. . . Friday I got to see the work of someone's lifetime. Over the course of several hours, I helped move hundreds of boxes full of back issues of the journal "Image" from the publisher's house to a garage behind our offices. Over the course of ten years, Greg has published twenty-five issues of his journal, plus an autobiography of Malcolm Muggeridge and a book on family life.
. . . I, too, have boxes of books, though not hundreds. I published thirteen issues of "The Book of Days" photographic datebook. Every year I had lots of copies left over, unwanted, out of date. I envied publishers who issued books that didn't immediately go out of date. Friday I lost that envy. Here was Greg with boxes that he would have with him the rest of his life. When something is out of date, you can throw it away. (I'm only saying you CAN, not that I in fact HAVE.) When a book or journal has an indefinite lifetime; you can't ever get rid of it, not while you have hopes of potential readers willing to buy a copy.
. . . Greg and I had help moving those boxes. Allen, a pastor to University of Delaware students, joined us. He told a story about John Grisham, whose first book (in pristine condition) now sells for three thousand dollars. At one time, before Mr. Grisham was a household name, he had a thousand of those unsold, then unwanted books sitting in his house. As fast as he could he autographed them and gave them away. He could have held on to them (like Greg and I have held onto ours) but instead he cast them on the waters, so to speak, found readers for them -- and no longer has them laying around the house.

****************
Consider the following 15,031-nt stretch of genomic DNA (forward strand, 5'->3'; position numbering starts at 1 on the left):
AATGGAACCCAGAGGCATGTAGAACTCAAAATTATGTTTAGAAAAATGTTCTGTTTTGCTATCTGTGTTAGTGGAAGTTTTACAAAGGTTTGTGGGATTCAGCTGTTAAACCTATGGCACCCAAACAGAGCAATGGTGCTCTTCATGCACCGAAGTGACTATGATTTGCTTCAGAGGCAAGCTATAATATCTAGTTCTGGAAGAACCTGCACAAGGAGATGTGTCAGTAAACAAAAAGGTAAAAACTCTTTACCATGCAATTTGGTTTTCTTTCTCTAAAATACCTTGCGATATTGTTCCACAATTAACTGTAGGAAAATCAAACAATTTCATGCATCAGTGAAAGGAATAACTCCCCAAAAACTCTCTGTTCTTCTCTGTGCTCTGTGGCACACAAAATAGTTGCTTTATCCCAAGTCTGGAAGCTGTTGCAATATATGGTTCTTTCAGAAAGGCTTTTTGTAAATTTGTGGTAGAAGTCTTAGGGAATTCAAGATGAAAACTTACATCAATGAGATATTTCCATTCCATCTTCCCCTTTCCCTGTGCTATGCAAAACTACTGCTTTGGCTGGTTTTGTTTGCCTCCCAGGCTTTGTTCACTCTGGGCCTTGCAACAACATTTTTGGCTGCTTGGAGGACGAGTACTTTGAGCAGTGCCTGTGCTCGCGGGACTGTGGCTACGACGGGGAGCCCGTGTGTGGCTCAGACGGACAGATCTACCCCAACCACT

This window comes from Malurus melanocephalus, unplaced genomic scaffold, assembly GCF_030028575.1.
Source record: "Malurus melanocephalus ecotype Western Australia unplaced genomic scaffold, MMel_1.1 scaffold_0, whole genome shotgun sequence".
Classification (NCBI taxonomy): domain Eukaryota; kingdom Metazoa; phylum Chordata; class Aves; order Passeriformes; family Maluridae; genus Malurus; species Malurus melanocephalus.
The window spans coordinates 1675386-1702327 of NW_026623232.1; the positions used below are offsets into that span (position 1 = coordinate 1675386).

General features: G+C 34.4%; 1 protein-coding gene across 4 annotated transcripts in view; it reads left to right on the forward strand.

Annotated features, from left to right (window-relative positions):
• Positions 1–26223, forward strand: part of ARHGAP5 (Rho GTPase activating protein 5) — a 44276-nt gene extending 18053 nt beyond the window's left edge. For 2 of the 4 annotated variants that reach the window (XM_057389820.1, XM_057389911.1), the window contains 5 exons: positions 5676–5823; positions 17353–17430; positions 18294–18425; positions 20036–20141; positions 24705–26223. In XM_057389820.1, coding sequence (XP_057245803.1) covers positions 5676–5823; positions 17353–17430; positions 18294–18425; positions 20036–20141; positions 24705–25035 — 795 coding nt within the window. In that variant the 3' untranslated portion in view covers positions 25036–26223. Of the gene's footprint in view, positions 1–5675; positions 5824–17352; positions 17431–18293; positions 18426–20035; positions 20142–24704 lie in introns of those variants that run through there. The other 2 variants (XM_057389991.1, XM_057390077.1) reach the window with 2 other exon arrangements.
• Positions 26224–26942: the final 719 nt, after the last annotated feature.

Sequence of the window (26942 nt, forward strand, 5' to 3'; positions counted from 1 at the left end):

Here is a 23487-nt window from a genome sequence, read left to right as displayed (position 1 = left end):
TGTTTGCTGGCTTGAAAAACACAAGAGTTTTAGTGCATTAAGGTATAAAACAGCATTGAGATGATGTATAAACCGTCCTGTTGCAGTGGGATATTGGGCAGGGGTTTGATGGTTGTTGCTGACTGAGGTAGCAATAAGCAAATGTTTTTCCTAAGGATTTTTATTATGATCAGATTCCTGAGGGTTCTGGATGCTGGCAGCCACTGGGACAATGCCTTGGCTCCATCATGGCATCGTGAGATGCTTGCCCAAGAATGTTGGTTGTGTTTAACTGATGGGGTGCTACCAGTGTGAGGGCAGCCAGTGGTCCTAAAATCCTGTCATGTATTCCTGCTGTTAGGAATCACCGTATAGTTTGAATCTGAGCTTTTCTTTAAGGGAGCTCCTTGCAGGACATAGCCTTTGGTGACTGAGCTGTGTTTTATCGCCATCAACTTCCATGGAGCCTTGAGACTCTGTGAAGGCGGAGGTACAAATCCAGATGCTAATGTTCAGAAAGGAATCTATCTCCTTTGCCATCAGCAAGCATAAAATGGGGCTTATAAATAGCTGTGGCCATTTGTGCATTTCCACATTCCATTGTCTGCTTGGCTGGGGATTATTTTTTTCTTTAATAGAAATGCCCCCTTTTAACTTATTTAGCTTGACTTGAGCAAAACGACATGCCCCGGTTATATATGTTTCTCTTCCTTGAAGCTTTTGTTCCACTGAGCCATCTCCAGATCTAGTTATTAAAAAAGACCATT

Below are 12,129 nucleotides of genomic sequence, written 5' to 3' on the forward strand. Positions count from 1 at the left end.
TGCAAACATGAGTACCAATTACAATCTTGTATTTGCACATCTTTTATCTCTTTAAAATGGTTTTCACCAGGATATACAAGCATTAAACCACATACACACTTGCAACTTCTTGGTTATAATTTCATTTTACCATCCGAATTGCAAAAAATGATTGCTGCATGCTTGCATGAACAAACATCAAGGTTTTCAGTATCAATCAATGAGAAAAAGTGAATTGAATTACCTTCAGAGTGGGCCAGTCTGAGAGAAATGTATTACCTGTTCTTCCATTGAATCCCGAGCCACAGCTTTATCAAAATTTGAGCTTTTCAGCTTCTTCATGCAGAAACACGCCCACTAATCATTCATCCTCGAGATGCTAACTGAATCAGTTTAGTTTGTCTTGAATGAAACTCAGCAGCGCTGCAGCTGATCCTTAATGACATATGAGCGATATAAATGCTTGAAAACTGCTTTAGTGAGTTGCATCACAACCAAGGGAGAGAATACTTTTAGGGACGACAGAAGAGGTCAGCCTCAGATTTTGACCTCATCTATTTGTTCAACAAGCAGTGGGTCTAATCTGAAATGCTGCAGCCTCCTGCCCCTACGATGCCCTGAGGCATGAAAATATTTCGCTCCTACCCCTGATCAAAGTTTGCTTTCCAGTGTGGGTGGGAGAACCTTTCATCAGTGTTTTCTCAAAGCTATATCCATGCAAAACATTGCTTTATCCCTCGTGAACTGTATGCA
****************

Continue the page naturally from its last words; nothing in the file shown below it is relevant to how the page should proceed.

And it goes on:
. . . Barbara and I didn't lie around the house this weekend; we drove across northern Maryland and stopped to visit Antietam Battlefield, the site of the bloodiest day of the Civil War. What was the life's work of these thousands who died? Where they debated with rifle and cannon, others have erected monuments in marble and granite. Tourists like me take photos, pay our respects, and hope for better ways to settle disagreements. (Click here to see the photos.)
. . . Then we moved on with our lives, just as those who died would have, had they had the chance. We joined our friend Larry at a 210-year-old farmhouse near Harper's Ferry.
. . . In a few days, Larry will be one of several hosts on a U.S. Coast Guard icebreaker, demonstrating to VIPs the ship's ability to obtain core samples from the ocean floor. A childhood friend of Larry owns the farmhouse, which is slowly being restored. Harper's Ferry is a small town at the confluence of the Shenandoah and Potomac Rivers. John Brown and a few other deluded souls tried to spark a widespread slave rebellion by taking over the Federal arsenal there in 1859. No one rebelled; Brown was hung. The Federal arsenal was taken over again a few years later by a guy named Stonewall Jackson and a bunch of battle-hardened Confederate soldiers who tried to make the Southern States an independent country. In the end, Jackson lost his arm, his life, and the war.
. . . We liked Harper's Ferry; could be a great place to make a name in quixotic pursuits.
Photos: Above we see Barbara in front of the old farm house, Greg in front of his life's work, three sleds in the basement of the farm house, and Larry, our weekend host. Below we see the ruins of an Episcopal church on the hill above Harper's Ferry.
Click here to see photos of Antietam Battlefield
Rolling hills and marble monuments and lots of sky.
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